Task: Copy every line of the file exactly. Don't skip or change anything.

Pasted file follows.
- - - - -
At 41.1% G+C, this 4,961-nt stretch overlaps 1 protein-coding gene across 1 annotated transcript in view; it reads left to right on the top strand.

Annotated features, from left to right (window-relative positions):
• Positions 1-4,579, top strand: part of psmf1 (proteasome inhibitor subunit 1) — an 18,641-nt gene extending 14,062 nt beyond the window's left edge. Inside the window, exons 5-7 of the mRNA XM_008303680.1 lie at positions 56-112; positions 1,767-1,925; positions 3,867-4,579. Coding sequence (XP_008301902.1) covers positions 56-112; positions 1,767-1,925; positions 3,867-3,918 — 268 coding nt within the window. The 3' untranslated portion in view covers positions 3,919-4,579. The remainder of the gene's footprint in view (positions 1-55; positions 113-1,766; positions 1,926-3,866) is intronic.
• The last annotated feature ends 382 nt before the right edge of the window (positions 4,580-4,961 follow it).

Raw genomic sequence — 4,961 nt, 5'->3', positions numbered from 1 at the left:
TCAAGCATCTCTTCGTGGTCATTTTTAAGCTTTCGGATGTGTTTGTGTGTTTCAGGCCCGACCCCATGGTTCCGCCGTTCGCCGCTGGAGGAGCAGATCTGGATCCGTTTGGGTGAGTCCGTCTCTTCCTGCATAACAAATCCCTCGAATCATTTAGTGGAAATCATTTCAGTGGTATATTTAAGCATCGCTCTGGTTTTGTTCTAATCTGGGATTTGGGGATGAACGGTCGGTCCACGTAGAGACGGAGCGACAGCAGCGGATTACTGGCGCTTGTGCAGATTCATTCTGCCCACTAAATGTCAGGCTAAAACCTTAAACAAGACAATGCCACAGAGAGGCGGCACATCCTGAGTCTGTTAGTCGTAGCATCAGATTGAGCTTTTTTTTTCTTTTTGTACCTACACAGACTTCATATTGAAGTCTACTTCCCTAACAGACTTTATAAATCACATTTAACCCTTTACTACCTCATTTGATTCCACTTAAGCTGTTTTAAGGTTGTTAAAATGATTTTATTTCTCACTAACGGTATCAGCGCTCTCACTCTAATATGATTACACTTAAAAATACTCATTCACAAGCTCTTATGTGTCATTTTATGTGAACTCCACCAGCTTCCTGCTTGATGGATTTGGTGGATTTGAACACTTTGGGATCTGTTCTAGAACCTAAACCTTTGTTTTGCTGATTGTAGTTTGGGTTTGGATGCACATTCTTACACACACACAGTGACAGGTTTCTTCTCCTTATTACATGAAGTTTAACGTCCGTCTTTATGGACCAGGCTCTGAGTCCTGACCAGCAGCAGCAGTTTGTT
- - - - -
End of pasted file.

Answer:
At 41.1% G+C, this 4,961-nt stretch overlaps 1 protein-coding gene across 1 annotated transcript in view; it reads left to right on the top strand.

Annotated features, from left to right (window-relative positions):
• Positions 1-4,579, top strand: part of psmf1 (proteasome inhibitor subunit 1) — an 18,641-nt gene extending 14,062 nt beyond the window's left edge. Inside the window, exons 5-7 of the mRNA XM_008303680.1 lie at positions 56-112; positions 1,767-1,925; positions 3,867-4,579. Coding sequence (XP_008301902.1) covers positions 56-112; positions 1,767-1,925; positions 3,867-3,918 — 268 coding nt within the window. The 3' untranslated portion in view covers positions 3,919-4,579. The remainder of the gene's footprint in view (positions 1-55; positions 113-1,766; positions 1,926-3,866) is intronic.
• The last annotated feature ends 382 nt before the right edge of the window (positions 4,580-4,961 follow it).

Raw genomic sequence — 4,961 nt, 5'->3', positions numbered from 1 at the left:
TCAAGCATCTCTTCGTGGTCATTTTTAAGCTTTCGGATGTGTTTGTGTGTTTCAGGCCCGACCCCATGGTTCCGCCGTTCGCCGCTGGAGGAGCAGATCTGGATCCGTTTGGGTGAGTCCGTCTCTTCCTGCATAACAAATCCCTCGAATCATTTAGTGGAAATCATTTCAGTGGTATATTTAAGCATCGCTCTGGTTTTGTTCTAATCTGGGATTTGGGGATGAACGGTCGGTCCACGTAGAGACGGAGCGACAGCAGCGGATTACTGGCGCTTGTGCAGATTCATTCTGCCCACTAAATGTCAGGCTAAAACCTTAAACAAGACAATGCCACAGAGAGGCGGCACATCCTGAGTCTGTTAGTCGTAGCATCAGATTGAGCTTTTTTTTTCTTTTTGTACCTACACAGACTTCATATTGAAGTCTACTTCCCTAACAGACTTTATAAATCACATTTAACCCTTTACTACCTCATTTGATTCCACTTAAGCTGTTTTAAGGTTGTTAAAATGATTTTATTTCTCACTAACGGTATCAGCGCTCTCACTCTAATATGATTACACTTAAAAATACTCATTCACAAGCTCTTATGTGTCATTTTATGTGAACTCCACCAGCTTCCTGCTTGATGGATTTGGTGGATTTGAACACTTTGGGATCTGTTCTAGAACCTAAACCTTTGTTTTGCTGATTGTAGTTTGGGTTTGGATGCACATTCTTACACACACACAGTGACAGGTTTCTTCTCCTTATTACATGAAGTTTAACGTCCGTCTTTATGGACCAGGCTCTGAGTCCTGACCAGCAGCAGCAGTTTGTT